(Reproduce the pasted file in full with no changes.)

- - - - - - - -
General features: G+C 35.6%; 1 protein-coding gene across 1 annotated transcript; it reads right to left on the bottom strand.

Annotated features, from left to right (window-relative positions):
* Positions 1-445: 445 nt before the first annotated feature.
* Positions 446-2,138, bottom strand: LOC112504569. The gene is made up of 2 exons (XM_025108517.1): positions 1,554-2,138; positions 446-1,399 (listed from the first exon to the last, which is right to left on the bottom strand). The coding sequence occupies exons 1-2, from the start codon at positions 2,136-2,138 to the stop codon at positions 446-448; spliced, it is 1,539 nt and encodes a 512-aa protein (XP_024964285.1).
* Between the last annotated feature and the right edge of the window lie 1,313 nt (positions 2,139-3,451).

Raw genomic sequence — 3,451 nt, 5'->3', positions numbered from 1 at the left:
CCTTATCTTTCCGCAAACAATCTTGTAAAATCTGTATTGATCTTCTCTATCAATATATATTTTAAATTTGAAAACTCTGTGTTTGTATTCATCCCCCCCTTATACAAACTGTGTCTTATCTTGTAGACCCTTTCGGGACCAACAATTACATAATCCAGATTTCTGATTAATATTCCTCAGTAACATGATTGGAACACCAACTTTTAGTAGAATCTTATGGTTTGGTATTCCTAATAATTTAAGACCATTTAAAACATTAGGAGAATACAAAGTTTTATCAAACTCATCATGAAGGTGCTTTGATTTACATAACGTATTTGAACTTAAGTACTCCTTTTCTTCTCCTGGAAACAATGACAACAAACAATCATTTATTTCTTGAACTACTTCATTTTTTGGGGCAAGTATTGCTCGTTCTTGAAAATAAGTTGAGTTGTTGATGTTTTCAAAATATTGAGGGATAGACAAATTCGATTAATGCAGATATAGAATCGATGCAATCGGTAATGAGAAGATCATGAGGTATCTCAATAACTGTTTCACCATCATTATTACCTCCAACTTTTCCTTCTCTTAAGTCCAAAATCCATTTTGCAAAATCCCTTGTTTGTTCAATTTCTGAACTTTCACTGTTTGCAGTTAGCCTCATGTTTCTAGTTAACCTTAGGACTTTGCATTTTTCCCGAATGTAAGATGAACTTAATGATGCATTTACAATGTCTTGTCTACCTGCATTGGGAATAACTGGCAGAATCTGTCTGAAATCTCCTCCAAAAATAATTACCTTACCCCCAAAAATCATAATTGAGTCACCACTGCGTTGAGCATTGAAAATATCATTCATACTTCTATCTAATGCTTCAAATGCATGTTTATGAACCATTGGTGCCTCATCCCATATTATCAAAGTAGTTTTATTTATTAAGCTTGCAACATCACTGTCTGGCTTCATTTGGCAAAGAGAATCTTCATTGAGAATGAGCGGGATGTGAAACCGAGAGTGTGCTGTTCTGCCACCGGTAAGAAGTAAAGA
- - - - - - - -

General features: G+C 35.6%; 1 protein-coding gene across 1 annotated transcript; it reads right to left on the bottom strand.

Annotated features, from left to right (window-relative positions):
* Positions 1-445: 445 nt before the first annotated feature.
* Positions 446-2,138, bottom strand: LOC112504569. The gene is made up of 2 exons (XM_025108517.1): positions 1,554-2,138; positions 446-1,399 (listed from the first exon to the last, which is right to left on the bottom strand). The coding sequence occupies exons 1-2, from the start codon at positions 2,136-2,138 to the stop codon at positions 446-448; spliced, it is 1,539 nt and encodes a 512-aa protein (XP_024964285.1).
* Between the last annotated feature and the right edge of the window lie 1,313 nt (positions 2,139-3,451).

Raw genomic sequence — 3,451 nt, 5'->3', positions numbered from 1 at the left:
CCTTATCTTTCCGCAAACAATCTTGTAAAATCTGTATTGATCTTCTCTATCAATATATATTTTAAATTTGAAAACTCTGTGTTTGTATTCATCCCCCCCTTATACAAACTGTGTCTTATCTTGTAGACCCTTTCGGGACCAACAATTACATAATCCAGATTTCTGATTAATATTCCTCAGTAACATGATTGGAACACCAACTTTTAGTAGAATCTTATGGTTTGGTATTCCTAATAATTTAAGACCATTTAAAACATTAGGAGAATACAAAGTTTTATCAAACTCATCATGAAGGTGCTTTGATTTACATAACGTATTTGAACTTAAGTACTCCTTTTCTTCTCCTGGAAACAATGACAACAAACAATCATTTATTTCTTGAACTACTTCATTTTTTGGGGCAAGTATTGCTCGTTCTTGAAAATAAGTTGAGTTGTTGATGTTTTCAAAATATTGAGGGATAGACAAATTCGATTAATGCAGATATAGAATCGATGCAATCGGTAATGAGAAGATCATGAGGTATCTCAATAACTGTTTCACCATCATTATTACCTCCAACTTTTCCTTCTCTTAAGTCCAAAATCCATTTTGCAAAATCCCTTGTTTGTTCAATTTCTGAACTTTCACTGTTTGCAGTTAGCCTCATGTTTCTAGTTAACCTTAGGACTTTGCATTTTTCCCGAATGTAAGATGAACTTAATGATGCATTTACAATGTCTTGTCTACCTGCATTGGGAATAACTGGCAGAATCTGTCTGAAATCTCCTCCAAAAATAATTACCTTACCCCCAAAAATCATAATTGAGTCACCACTGCGTTGAGCATTGAAAATATCATTCATACTTCTATCTAATGCTTCAAATGCATGTTTATGAACCATTGGTGCCTCATCCCATATTATCAAAGTAGTTTTATTTATTAAGCTTGCAACATCACTGTCTGGCTTCATTTGGCAAAGAGAATCTTCATTGAGAATGAGCGGGATGTGAAACCGAGAGTGTGCTGTTCTGCCACCGGTAAGAAGTAAAGA